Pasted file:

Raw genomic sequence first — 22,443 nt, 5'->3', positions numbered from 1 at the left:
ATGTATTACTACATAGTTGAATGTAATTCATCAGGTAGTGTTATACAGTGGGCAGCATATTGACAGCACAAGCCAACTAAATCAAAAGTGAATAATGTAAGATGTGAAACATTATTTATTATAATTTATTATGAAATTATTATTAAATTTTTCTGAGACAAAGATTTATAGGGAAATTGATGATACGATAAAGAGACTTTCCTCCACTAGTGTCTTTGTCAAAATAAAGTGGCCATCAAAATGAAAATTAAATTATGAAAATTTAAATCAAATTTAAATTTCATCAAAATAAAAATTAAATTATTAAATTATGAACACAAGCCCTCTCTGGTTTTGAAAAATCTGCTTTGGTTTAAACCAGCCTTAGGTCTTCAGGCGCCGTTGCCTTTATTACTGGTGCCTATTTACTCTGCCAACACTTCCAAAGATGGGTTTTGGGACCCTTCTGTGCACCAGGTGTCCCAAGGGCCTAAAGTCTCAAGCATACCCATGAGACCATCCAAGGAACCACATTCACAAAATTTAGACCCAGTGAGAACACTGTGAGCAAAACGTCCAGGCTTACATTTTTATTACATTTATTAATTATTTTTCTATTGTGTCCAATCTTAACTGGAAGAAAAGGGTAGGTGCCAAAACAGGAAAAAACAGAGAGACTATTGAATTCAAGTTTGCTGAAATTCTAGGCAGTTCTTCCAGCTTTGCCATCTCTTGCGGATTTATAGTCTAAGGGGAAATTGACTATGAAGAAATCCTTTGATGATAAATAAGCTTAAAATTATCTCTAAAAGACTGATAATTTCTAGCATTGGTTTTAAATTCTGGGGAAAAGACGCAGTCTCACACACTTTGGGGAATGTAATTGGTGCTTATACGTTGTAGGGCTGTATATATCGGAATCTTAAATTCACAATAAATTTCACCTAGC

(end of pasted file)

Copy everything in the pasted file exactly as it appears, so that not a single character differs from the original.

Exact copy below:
Raw genomic sequence first — 22,443 nt, 5'->3', positions numbered from 1 at the left:
ATGTATTACTACATAGTTGAATGTAATTCATCAGGTAGTGTTATACAGTGGGCAGCATATTGACAGCACAAGCCAACTAAATCAAAAGTGAATAATGTAAGATGTGAAACATTATTTATTATAATTTATTATGAAATTATTATTAAATTTTTCTGAGACAAAGATTTATAGGGAAATTGATGATACGATAAAGAGACTTTCCTCCACTAGTGTCTTTGTCAAAATAAAGTGGCCATCAAAATGAAAATTAAATTATGAAAATTTAAATCAAATTTAAATTTCATCAAAATAAAAATTAAATTATTAAATTATGAACACAAGCCCTCTCTGGTTTTGAAAAATCTGCTTTGGTTTAAACCAGCCTTAGGTCTTCAGGCGCCGTTGCCTTTATTACTGGTGCCTATTTACTCTGCCAACACTTCCAAAGATGGGTTTTGGGACCCTTCTGTGCACCAGGTGTCCCAAGGGCCTAAAGTCTCAAGCATACCCATGAGACCATCCAAGGAACCACATTCACAAAATTTAGACCCAGTGAGAACACTGTGAGCAAAACGTCCAGGCTTACATTTTTATTACATTTATTAATTATTTTTCTATTGTGTCCAATCTTAACTGGAAGAAAAGGGTAGGTGCCAAAACAGGAAAAAACAGAGAGACTATTGAATTCAAGTTTGCTGAAATTCTAGGCAGTTCTTCCAGCTTTGCCATCTCTTGCGGATTTATAGTCTAAGGGGAAATTGACTATGAAGAAATCCTTTGATGATAAATAAGCTTAAAATTATCTCTAAAAGACTGATAATTTCTAGCATTGGTTTTAAATTCTGGGGAAAAGACGCAGTCTCACACACTTTGGGGAATGTAATTGGTGCTTATACGTTGTAGGGCTGTATATATCGGAATCTTAAATTCACAATAAATTTCACCTAGC